Information about ginga in kizomba and semba mainly from Paulo Isidoro Dos Reis‘ online ginga class organized by University of Kizomba. Paulo Isidoro Dos Reis is one of the main organizers of the Kizomba Na Rua (Kizomba on the street) night dance events in Luanda, Angola. Additional remarks about the differences between the Western and African way of moving are from Eddy Vents.
So what is Ginga? The word ginga is used by both Angolans and Brazilians – but in a different sense.
Ginga is the fundamental movement of capoeira, an Afro-Brazilian martial art (also a dance and music) which was created by the descendants of black slaves from Africa (from the area of present-day Democratic Republic of Congo and Angola). Watch Video 1. Read more about capoeira at Ginga Associação de Capoeira USA.
Video 1: Capoeira: Ginga tutorial
Ginga is also used in football (not the American football which is called soccer), in dance, and even in the everyday life. In case of football, think about how Ronaldinho played football when he was at his prime, for example. That overall movement of him is ginga (Video 2).
Video 2: Ronaldinho Gaúcho – the Ginga warrior of Football
Brazilians say to a person that he/she has a good ginga who despite all of the hardships and the complications of life, can overcome any obstacles, or difficulties. No matter what, he or she survives and succeeds. Or in capoeira, he/she can dodge a punch or a kick. This is the most general interpretation of ginga.
When we limit the interpretation of ginga on the dancing only – more specifically on kizomba and semba, we can say that ginga is the beauty when walking or moving. Which will come naturally from everyone, and thus it is not a forced movement that you learn mechanically. It is what you exert spontaneously, and your personality embedded or attached to it. You walk with grace, elegance, confidence, in a relaxed and spontaneous way.
Despite the popular urban myth, ginga is not just the movement of the hips or the butt (known as “bunda”)!
Ginga (interpreted in kizomba and semba dances) includes the following:
- body posture (postura);
- footwork (swagg);
- hip, waist movements;
- slight bending of the knees in a relaxed, natural way (very important);
- natural hand movements (very underrated; not talking about forced movements like in ballet);
- gliding / sliding / shuffling on the floor (some call it cha-cha or contratempo); and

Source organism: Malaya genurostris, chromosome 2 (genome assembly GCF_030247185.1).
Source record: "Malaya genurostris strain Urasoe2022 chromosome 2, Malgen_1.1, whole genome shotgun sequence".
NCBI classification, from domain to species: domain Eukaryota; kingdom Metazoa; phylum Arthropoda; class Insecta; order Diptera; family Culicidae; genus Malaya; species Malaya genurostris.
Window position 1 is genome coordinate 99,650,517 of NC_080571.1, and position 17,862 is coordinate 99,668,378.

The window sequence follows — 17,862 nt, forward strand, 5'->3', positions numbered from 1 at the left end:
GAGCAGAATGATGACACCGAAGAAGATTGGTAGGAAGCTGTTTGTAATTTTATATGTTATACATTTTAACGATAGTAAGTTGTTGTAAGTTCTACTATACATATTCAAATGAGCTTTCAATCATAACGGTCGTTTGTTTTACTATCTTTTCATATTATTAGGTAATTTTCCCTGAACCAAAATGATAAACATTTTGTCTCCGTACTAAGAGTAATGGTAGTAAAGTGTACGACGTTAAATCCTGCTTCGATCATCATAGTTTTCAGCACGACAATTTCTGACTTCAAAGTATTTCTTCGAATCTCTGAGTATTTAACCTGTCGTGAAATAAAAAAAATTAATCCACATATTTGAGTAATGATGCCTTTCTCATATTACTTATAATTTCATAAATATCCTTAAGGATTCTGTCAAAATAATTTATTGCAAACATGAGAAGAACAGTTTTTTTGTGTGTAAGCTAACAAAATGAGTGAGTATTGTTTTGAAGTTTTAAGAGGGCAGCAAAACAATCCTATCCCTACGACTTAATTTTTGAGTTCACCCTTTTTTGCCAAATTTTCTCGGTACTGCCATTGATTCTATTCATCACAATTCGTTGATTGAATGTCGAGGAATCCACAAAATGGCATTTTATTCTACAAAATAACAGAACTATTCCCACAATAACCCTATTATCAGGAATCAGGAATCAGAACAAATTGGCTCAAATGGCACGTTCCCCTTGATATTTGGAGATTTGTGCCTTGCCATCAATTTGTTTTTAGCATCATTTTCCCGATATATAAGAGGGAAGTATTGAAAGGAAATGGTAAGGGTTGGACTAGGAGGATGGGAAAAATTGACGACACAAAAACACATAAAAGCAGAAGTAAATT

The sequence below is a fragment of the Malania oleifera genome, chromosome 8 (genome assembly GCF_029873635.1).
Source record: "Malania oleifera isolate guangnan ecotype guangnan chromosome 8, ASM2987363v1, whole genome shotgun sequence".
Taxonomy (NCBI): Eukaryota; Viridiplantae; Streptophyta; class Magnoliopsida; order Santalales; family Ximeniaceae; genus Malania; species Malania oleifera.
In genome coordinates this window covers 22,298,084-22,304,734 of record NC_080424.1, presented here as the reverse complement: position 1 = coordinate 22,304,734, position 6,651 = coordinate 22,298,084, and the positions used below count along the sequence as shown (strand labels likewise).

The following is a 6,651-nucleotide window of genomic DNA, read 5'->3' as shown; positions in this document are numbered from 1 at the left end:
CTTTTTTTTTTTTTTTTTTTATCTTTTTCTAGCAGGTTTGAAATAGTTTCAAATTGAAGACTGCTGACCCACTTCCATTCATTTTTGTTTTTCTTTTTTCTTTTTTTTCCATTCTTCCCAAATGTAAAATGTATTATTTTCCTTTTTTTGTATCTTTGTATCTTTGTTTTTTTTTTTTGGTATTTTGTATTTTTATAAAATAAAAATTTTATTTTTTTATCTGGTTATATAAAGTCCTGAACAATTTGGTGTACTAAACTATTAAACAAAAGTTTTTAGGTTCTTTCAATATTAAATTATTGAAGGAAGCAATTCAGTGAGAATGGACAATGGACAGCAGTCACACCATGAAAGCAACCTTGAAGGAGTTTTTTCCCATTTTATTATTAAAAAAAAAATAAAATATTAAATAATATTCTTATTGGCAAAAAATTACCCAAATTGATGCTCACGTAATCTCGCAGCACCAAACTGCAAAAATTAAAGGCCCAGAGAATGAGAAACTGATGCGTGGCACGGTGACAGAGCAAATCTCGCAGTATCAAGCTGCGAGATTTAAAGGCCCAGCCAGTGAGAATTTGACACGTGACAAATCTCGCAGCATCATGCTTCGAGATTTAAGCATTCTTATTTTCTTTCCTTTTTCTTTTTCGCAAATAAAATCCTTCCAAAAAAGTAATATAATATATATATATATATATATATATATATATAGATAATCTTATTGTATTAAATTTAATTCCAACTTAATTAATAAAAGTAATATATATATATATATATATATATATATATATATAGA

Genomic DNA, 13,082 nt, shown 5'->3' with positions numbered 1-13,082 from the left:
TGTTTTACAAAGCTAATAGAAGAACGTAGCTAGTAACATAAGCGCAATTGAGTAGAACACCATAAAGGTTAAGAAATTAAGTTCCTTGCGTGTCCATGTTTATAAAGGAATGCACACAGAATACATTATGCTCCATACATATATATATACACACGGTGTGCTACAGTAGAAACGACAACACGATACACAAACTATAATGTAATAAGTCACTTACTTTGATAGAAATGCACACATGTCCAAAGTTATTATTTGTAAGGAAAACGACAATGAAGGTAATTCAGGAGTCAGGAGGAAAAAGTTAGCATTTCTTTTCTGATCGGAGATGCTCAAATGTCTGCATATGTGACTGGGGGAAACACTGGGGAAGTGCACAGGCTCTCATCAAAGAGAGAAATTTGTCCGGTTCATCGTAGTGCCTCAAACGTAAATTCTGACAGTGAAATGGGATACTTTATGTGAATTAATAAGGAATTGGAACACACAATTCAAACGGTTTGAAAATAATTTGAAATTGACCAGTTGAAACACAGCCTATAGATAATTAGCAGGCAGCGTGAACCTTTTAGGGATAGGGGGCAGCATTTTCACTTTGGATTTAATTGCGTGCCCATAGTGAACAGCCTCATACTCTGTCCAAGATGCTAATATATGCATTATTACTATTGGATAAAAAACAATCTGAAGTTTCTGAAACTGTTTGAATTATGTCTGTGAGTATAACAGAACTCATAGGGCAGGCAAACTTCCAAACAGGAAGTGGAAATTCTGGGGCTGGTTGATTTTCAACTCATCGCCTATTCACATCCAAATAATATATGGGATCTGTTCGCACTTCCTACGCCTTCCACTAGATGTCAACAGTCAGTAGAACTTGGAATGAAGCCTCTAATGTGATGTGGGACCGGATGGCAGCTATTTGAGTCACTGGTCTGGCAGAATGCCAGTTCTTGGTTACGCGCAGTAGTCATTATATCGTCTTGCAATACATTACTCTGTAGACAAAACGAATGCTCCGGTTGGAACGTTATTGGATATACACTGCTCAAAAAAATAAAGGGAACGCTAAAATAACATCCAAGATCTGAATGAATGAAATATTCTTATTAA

- signature movements that are characteristic to the dancer.
All of the above is dependent on the body shape, the culture, the personality, the nervous system etc. of the dancer.
To have an overall picture in your mind about ginga, watch Videos 3 and 4.
Video 3: As Kizombistas De Raíz Angolana – Ginga presentation (Telma André, Asle Cardoso and Silvia Bento)
Video 4: Ginga is unisex (courtesy of University of Kizomba)
The body posture is similar to hugging where the chest is slightly forward, the shoulders are in normal position (not forced back), and the knees have a slight bending in a relaxed way. This posture generates enough space between the lower bodies hips down, especially between the genitals.
To summarize, ginga encompasses the movements of the whole body. Although, it is extremely important to note, as Eddy Vents points out, that the movements hips down are the dominant ones in kizomba and semba, not the upper body movements. In contrast, the Western way of dancing is with dominant upper body movements (such as body rolls, waves, and other forced, isolation movements) endemic to ballroom dances or other genres. Moreover, the posture, and the way of walking is quite different from that of African way of moving. Also worth mentioning the fact that ballroom dancers have strong arm leading, and a stiff arm frame that they keep all the time with a distance between the chests. Kizomba and semba have none of those. In the future, there will be two knowledge base entries both for African way of moving and Western way of moving where you will find more information about this topic.
The non-dominant upper body movements present in kizomba and semba only facilitate, help the dominant movements below the hips. Of course, the leading with the upper body is essential, but that is not a separate movement of the upper body. It is just the hugging connection of the dance partners. And the natural consequence of it is that the leading is mostly from the chest / belly connection. The movements of the lower body below the hips are dominant and much more visible even to laymen’s eyes.
According to Paulo Isidoro, the most important part of ginga is the (slight) bending of the knees, as without it, the other movements cannot be accomplished.
Ginga is a ability that you can master with lots of practice (think about muscle memory, breaking down the movements, understanding them). For Western dancers, it is very important to highlight the need to be able to be relaxed, bending your knees (not too much) and keeping your balance all the time. African dances have the natural tendency to go a bit down when moving, in other words they are much more grounded. You should keep your feet very close to the floor all the time. As a result, dancers maintain a better balance during dancing. In contrast, the Western way of moving is going upwards with the movements like elevating your heel and going up on your toes which is elevating the level of the chest.
Very important to correct the misconceptions that “banga means foot work”, or worse: “banga is the style of the men”, or “ginga is the style of the women”. This is utter nonsense, falsehood even if Angolans might say it. Both men and woman need to have ginga and banga at the same time. First, ginga is unisex, both sexes need to have it during the dance. Second, “banga” actually means your well-kept appearance (not footwork): you should present your “best of you” to others, dress to impress at evening/night events. This also applies to both sexes!